In addition, individuals may bring private rights of action (and class actions) for certain privacy or security violations.
Some privacy laws (for example, credit reporting, marketing and electronic communications, video viewing history, call recording and cable communications privacy laws) may be enforced through private rights of action, which give rise to class action lawsuits for significant statutory damages and attorney’s fees, and individuals may bring actions for actual damages from data breaches.
The CCPA provides individuals with a private right of action and statutory damages, in the event of certain breaches of unencrypted personal information, where a business has failed to implement reasonable data security procedures (this applies to most categories of personal information under California’s breach notification law) – this raises significant class action risks. Currently, no other comprehensive state privacy laws contain a private right of action.
In June 2018, Ohio became the first US state to pass cybersecurity safe harbor legislation. Under SB 220, a company that has suffered a data breach of personal information has an affirmative defense if it has ‘created, maintained, and complied with a written cybersecurity program that contains administrative, technical, and physical safeguards to protect personal information that reasonably conforms to an industry recognized cybersecurity framework’ (e.g., PCI-DSS standards, NIST Framework, NIST special publications 800-171, 800-53, and 800-53a, FedRAMP security assessment framework, HIPAA, GLBA).
The US regulates marketing communications extensively, including email and text message marketing, as well as telemarketing and fax marketing.
The CAN-SPAM Act is a federal law that applies labeling and opt-out requirements to all commercial email messages. CAN-SPAM generally allows a company to send commercial emails to any recipient, provided the recipient has not opted out of receiving such emails from the sender, the email identifies the sender and the sender’s contact information, and the email contains instructions on how the recipient can easily and without cost opt out of future commercial emails from the sender. The FTC and state Attorneys General, as well as ISPs and corporate email systems can sue violators. Knowingly falsifying the origin or routing of a commercial email message is a federal crime.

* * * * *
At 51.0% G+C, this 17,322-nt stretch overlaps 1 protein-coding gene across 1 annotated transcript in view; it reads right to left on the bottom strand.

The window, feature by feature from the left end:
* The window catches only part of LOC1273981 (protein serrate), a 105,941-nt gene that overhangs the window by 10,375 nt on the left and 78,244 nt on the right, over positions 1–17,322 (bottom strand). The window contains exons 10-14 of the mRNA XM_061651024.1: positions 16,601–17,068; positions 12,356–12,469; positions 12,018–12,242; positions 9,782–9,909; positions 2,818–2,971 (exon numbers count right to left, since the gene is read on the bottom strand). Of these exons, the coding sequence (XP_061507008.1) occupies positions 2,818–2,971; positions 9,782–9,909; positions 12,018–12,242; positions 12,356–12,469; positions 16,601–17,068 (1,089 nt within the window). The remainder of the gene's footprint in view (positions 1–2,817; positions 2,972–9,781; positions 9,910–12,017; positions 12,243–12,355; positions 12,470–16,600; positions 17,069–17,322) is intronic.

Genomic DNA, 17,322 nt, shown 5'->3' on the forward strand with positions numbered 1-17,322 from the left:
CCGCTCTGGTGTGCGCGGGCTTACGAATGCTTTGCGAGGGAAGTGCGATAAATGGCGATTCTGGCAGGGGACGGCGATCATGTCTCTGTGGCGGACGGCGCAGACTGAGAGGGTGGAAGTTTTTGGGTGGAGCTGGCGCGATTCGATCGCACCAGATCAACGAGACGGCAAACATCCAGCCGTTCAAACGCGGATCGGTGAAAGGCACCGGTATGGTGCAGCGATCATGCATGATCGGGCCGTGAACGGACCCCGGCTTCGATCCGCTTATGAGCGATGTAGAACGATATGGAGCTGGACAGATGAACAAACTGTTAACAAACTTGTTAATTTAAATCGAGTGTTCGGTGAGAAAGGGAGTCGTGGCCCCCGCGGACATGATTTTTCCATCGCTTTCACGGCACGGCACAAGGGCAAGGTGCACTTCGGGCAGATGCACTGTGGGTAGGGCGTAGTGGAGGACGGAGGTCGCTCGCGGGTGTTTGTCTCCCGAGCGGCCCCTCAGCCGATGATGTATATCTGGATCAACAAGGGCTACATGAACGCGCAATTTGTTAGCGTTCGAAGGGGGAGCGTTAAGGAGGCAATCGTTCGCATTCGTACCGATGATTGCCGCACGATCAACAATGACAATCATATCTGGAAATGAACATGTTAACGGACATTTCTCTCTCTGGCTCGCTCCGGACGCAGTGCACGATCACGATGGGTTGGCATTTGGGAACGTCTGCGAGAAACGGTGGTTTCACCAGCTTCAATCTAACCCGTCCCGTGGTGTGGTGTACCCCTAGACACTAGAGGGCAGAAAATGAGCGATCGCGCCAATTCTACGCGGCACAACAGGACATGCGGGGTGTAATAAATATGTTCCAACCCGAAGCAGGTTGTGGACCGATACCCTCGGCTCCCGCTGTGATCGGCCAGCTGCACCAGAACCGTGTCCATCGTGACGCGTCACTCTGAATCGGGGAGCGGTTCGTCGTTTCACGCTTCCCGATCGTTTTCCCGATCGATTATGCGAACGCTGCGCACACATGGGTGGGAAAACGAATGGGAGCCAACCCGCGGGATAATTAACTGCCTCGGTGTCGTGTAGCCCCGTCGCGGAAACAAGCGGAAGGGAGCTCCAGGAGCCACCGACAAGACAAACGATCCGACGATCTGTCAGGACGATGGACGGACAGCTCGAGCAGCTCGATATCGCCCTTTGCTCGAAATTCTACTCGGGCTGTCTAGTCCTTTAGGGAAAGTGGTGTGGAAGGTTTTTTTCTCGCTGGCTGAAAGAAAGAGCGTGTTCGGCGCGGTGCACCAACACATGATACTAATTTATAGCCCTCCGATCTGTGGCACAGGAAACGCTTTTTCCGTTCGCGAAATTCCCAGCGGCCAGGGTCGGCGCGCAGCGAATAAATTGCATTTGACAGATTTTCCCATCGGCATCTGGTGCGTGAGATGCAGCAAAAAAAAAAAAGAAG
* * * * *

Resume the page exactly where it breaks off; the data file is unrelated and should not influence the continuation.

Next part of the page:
Federal and state regulations apply to the sending of marketing text messages to individuals. Express consent is required to send text messages to individuals, and, for marketing text messages, express written consent is required (electronic written consent is sufficient, but verbal consent is not). The applicable regulations also specify the form of consent. This is a significant class action risk area, and any text messaging (marketing or informational) program needs to be carefully reviewed for strict compliance with legal requirements.
Calls to Wireless Phone Numbers